Top Ten Customer Turnoffs: “A Long Wait”

Top Ten Customer Turnoffs: “A Long Wait”

We are an impatient society and want everything now.  To illustrate this, have you ever put food in the microwave and taken it out before the “dinger” went off?  You impatient person!  Some of you may not even remember life before microwave ovens.  How did we heat our food?  Either by using an oven or cooking on a stove top.  Either would have taken 20 minutes or more.  Now we think three minutes is a long time.

For the next few weeks, I am going to be discussing the Top Ten Customer Turnoffs.  Why do we want to spend time thinking about this topic?  The obvious answer is so we don’t do those things.

The Number One Customer Turn Off

The number one customer turnoff is a long wait.  Ask yourself: Where do my customers have to wait?  It may be in a physical line at a check out register, waiting on a return phone call or email, receiving a promised product, or getting the resolution to a problem or issue.  If you had a blood pressure meter on everyone’s forehead and you monitored it while people are waiting, the vast majority of people will show an increase on the gauge. 

C. Leslie Charles says in her book, Rule #1: Customer Service Handbook,

“Serve customers promptly; the longer a person has to wait, the higher their frustration level gets.”

When I worked at Disney, long lines in the ride queues were always a concern.  Some waits were unavoidable, but we helped make the lines more tolerable by spending a lot of time and money on creating a themed queue area so the guests had something to focus on other than the time they were spending in line.  The introduction of the Fast Pass program was also an attempt to deal with long lines.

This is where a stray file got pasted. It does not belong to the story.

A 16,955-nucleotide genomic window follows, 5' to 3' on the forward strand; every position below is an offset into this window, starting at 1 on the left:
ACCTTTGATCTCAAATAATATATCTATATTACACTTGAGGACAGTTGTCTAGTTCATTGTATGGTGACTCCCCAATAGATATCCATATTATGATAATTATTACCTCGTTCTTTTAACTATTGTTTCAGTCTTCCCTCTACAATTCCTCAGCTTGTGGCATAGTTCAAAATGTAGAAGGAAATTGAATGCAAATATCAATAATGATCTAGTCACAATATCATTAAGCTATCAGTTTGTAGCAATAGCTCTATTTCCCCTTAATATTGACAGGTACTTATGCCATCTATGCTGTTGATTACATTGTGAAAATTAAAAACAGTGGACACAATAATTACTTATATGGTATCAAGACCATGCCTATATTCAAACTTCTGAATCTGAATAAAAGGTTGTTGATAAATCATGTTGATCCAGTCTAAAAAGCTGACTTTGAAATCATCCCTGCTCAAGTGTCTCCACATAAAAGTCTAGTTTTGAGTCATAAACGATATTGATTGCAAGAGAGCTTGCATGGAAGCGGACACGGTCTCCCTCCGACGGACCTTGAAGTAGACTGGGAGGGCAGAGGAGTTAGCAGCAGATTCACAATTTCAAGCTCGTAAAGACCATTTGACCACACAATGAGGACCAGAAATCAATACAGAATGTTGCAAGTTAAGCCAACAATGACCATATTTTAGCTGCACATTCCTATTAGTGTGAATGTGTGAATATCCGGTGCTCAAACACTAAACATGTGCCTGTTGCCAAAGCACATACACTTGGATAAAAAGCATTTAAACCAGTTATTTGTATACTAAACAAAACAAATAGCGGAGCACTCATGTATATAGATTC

Email Best Practice

One of the most common ways customers can experience a long wait comes from email. Usually, they send their question and they expect a prompt response.  For example, when you receive an email and it may take time to research the issue, when should you respond?  Some may think that it is acceptable to wait to send a response after you obtain the requested information.  Wrong answer.  It is best to immediately respond acknowledging the receipt of the email and then give an estimate of when you will get back to them with the requested information.  If you are unable to meet the promised response date, you should provide an update.

Can I Give You My Money?

If you work in retail, the worst thing you can do is make your customers wait at the checkout register.  Customers do not want to wait, especially when handing over their hard-earned money in exchange for your products.  We all have experienced those times at a large retail location when we turn the corner to head to the checkout lanes and notice that only one or two out of 20 lanes are open.  Be sure to train all front-end employees to pay attention to the length of checkout lines and call for help as soon as they start building beyond an acceptable level. 

The key to not letting wait times become a major problem is to react quickly when receiving communication or when you notice a line starting to form.  Respond promptly just as you would hope to be treated if you were the one waiting.

Next week we will deal with Customer Turnoff #2: The Run Around.

Please feel free to reach out with any comments or questions. I can be reached by clicking here.